Friday, August 22, 2014

“Uniformed, ““Unarmed, “Uninsured, and “Unintended” and "Undermined"

Low information voters, also known as LIVs or misinformation voters, are people who may vote, but who are generally poorly informed about politics. The phrase is mainly used in the United States, and has become popular since the mid-1990s.

American pollster and political scientist Samuel Popkin coined the term "low-information" in 1991 when he used the phrase "low-information signaling" in his book “The Reasoning Voter: Communication and Persuasion in Presidential Campaigns.” Low-information signaling referred to cues or heuristics used by voters, in lieu of substantial information.

Definition, Low Information Voters

The meaning and connotations of words have power when communicating with and persuading low information voters.

- Rush Limbaugh, the conservative talk show host, has popularized the term “low information voter,” to characterize uninformed liberals who do not think like he does and who he thinks are prisoners of their ideology. the term is not original with Limbaugh, and his interpretation is too narrow. To me “low information voter ” applies to anyone - liberal, conservative, or independent- who reacts viscerally and predictably to any political situation or verbal political cue as a consequence of their political bias. Their uninformed gut reaction is usually not substantiated by facts and is rooted in ideological mythology.

Unarmed - An example is the media’s frequent reference to the killing of the “unarmed” black teenager, Michael Brown, in Ferguson, Missouri, by a white policemen. “Unarmed” is a cue for white guilt. Some in the low information crowd immediately assumes the killing was the premeditated act of a white police bigot. Never mind the details that may have led to the killing, such as an 18 year old 6’4” 280 pound black teen punching the face of a small-boned 28 year old police officer and fracturing the officer’s eye socket. The policeman is presumed guilty before the evidence is in or the investigation is completed.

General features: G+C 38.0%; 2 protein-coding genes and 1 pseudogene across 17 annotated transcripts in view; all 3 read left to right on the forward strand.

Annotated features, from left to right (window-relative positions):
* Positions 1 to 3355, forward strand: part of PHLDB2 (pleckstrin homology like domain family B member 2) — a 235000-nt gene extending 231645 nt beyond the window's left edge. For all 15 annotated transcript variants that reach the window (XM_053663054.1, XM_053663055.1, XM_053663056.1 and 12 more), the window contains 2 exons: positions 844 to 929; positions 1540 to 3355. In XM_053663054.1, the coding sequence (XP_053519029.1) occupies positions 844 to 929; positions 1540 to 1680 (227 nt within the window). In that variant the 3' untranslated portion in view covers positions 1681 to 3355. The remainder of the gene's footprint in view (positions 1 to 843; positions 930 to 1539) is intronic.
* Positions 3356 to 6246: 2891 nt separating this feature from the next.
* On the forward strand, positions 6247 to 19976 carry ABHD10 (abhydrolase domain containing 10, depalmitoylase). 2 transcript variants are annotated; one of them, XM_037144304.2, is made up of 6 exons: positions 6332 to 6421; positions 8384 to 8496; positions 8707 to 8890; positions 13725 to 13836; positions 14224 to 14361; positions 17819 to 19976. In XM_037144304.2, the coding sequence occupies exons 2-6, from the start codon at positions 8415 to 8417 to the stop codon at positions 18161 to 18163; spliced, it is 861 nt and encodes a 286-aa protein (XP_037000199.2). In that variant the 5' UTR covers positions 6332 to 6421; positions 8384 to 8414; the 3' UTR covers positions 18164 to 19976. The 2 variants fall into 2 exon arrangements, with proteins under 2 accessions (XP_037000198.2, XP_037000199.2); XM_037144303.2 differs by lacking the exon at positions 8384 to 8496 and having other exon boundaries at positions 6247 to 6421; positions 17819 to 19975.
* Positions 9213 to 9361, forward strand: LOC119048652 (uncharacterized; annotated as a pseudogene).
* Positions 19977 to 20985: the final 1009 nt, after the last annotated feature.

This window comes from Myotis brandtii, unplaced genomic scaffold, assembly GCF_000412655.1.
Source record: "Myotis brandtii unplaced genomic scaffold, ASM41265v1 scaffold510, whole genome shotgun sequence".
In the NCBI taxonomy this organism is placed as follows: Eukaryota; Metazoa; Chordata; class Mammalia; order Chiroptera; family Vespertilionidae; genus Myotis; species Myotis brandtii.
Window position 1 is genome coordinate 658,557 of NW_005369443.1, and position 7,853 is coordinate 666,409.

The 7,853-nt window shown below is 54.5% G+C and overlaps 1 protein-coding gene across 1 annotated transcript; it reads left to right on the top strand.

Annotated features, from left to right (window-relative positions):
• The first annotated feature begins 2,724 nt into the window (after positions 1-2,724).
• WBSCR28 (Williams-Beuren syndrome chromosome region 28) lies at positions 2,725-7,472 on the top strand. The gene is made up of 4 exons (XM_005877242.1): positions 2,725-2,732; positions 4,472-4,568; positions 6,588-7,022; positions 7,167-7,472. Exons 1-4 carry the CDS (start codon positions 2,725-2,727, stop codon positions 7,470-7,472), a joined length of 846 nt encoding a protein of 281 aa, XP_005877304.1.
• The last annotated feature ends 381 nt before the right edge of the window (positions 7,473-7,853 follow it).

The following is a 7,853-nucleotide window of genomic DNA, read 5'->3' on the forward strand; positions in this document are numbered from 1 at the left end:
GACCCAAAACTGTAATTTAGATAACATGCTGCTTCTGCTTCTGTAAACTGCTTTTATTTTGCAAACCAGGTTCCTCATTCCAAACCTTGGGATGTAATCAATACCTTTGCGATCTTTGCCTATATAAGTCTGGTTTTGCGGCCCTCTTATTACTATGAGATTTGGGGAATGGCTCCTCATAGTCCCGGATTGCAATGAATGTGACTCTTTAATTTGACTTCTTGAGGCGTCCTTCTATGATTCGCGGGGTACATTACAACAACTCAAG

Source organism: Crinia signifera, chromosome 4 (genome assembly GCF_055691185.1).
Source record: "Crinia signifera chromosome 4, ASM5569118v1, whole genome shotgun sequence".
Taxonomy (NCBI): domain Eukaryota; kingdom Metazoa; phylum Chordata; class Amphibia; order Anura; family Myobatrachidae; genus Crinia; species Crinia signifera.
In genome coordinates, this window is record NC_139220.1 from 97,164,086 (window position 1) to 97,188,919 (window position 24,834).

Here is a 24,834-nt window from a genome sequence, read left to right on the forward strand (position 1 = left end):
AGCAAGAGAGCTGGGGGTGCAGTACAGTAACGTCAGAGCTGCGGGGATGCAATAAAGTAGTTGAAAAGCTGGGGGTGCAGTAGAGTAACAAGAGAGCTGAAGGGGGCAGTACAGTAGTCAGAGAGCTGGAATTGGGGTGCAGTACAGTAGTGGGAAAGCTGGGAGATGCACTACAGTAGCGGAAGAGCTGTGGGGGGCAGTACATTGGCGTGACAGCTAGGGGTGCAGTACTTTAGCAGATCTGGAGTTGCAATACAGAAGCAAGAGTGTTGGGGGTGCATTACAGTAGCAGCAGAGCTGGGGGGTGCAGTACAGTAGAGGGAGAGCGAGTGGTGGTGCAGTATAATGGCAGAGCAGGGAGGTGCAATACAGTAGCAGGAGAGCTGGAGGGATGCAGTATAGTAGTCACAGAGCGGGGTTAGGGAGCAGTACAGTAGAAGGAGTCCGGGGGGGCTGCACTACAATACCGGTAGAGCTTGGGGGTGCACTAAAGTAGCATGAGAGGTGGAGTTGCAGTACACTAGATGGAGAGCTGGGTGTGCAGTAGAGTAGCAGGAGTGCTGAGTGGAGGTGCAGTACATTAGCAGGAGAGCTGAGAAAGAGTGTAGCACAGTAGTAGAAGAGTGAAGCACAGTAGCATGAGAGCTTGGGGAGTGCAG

Uninsured - When the word “uninsured” is used, it assumed those being described are poor, immigrants, the young, unemployed, or otherwise disenfranchised. This is usually be the case, but not always. One of five of uninsured Americans have said they do not wish to be uninsured. The premiums and deductibles are too high, the enrollment process is too complicated, it’s just too much trouble, and divulging the details of getting enrolled is simply too revealing.

Unintended - This adjective is frequently rolled out when one is talking about the consequences of ObamaCare – unaffordable premiums, soaring deductibles, cancelled policies or policies that must be switched, part-time employment without benefits, slowing of hiring, economic stagnation , doctor shortages, narrowing of physician and hospital networks. These consequences are acceptable, say proponents of the health law, because the intentions of the law was noble – to cover as many of the uninsured as possible. It does not matter that the planning for suffered from incompetent planning and oversight or that the launch was botched. The intentions were honorable and that, not the consequences, are what counts.

Undermined - Although the Surpreme Court has ruled the ACA constitutional when considered as a tax, critics claim the health laws' mandates and regulations undermine the Constitution's foundation.

No comments: